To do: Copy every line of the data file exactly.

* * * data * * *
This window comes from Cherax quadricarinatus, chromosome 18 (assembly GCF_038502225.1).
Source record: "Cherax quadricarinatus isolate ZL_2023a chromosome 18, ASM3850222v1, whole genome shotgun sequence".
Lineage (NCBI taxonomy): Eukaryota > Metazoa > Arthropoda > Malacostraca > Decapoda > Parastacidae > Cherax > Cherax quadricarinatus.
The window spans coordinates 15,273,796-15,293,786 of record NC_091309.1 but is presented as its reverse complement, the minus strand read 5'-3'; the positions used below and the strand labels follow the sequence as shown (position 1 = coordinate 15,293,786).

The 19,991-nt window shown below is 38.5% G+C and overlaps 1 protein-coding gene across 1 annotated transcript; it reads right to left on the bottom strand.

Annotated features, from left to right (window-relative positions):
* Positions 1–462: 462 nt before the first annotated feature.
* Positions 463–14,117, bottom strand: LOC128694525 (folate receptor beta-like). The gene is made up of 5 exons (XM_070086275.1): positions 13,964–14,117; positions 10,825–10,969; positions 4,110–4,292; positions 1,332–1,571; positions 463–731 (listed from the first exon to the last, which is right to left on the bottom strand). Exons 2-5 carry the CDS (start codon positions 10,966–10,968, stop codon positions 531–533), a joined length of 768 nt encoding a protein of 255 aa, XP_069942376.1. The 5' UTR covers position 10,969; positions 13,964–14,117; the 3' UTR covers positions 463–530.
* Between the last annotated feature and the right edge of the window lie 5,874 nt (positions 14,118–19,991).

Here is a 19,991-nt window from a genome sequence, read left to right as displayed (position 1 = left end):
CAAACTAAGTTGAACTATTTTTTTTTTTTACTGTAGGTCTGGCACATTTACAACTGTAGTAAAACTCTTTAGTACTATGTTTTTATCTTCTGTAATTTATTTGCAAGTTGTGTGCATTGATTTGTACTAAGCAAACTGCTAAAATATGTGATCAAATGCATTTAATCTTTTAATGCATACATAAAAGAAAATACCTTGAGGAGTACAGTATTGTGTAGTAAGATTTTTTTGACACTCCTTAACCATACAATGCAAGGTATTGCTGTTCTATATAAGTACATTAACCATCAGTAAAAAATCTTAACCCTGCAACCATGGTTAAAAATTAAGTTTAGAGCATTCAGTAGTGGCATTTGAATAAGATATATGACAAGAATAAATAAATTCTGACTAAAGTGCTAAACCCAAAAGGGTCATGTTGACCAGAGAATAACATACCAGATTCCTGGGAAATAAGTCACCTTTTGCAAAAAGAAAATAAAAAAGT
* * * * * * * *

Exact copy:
This window comes from Cherax quadricarinatus, chromosome 18 (assembly GCF_038502225.1).
Source record: "Cherax quadricarinatus isolate ZL_2023a chromosome 18, ASM3850222v1, whole genome shotgun sequence".
Lineage (NCBI taxonomy): Eukaryota > Metazoa > Arthropoda > Malacostraca > Decapoda > Parastacidae > Cherax > Cherax quadricarinatus.
The window spans coordinates 15,273,796-15,293,786 of record NC_091309.1 but is presented as its reverse complement, the minus strand read 5'-3'; the positions used below and the strand labels follow the sequence as shown (position 1 = coordinate 15,293,786).

The 19,991-nt window shown below is 38.5% G+C and overlaps 1 protein-coding gene across 1 annotated transcript; it reads right to left on the bottom strand.

Annotated features, from left to right (window-relative positions):
* Positions 1–462: 462 nt before the first annotated feature.
* Positions 463–14,117, bottom strand: LOC128694525 (folate receptor beta-like). The gene is made up of 5 exons (XM_070086275.1): positions 13,964–14,117; positions 10,825–10,969; positions 4,110–4,292; positions 1,332–1,571; positions 463–731 (listed from the first exon to the last, which is right to left on the bottom strand). Exons 2-5 carry the CDS (start codon positions 10,966–10,968, stop codon positions 531–533), a joined length of 768 nt encoding a protein of 255 aa, XP_069942376.1. The 5' UTR covers position 10,969; positions 13,964–14,117; the 3' UTR covers positions 463–530.
* Between the last annotated feature and the right edge of the window lie 5,874 nt (positions 14,118–19,991).

Here is a 19,991-nt window from a genome sequence, read left to right as displayed (position 1 = left end):
CAAACTAAGTTGAACTATTTTTTTTTTTTACTGTAGGTCTGGCACATTTACAACTGTAGTAAAACTCTTTAGTACTATGTTTTTATCTTCTGTAATTTATTTGCAAGTTGTGTGCATTGATTTGTACTAAGCAAACTGCTAAAATATGTGATCAAATGCATTTAATCTTTTAATGCATACATAAAAGAAAATACCTTGAGGAGTACAGTATTGTGTAGTAAGATTTTTTTGACACTCCTTAACCATACAATGCAAGGTATTGCTGTTCTATATAAGTACATTAACCATCAGTAAAAAATCTTAACCCTGCAACCATGGTTAAAAATTAAGTTTAGAGCATTCAGTAGTGGCATTTGAATAAGATATATGACAAGAATAAATAAATTCTGACTAAAGTGCTAAACCCAAAAGGGTCATGTTGACCAGAGAATAACATACCAGATTCCTGGGAAATAAGTCACCTTTTGCAAAAAGAAAATAAAAAAGT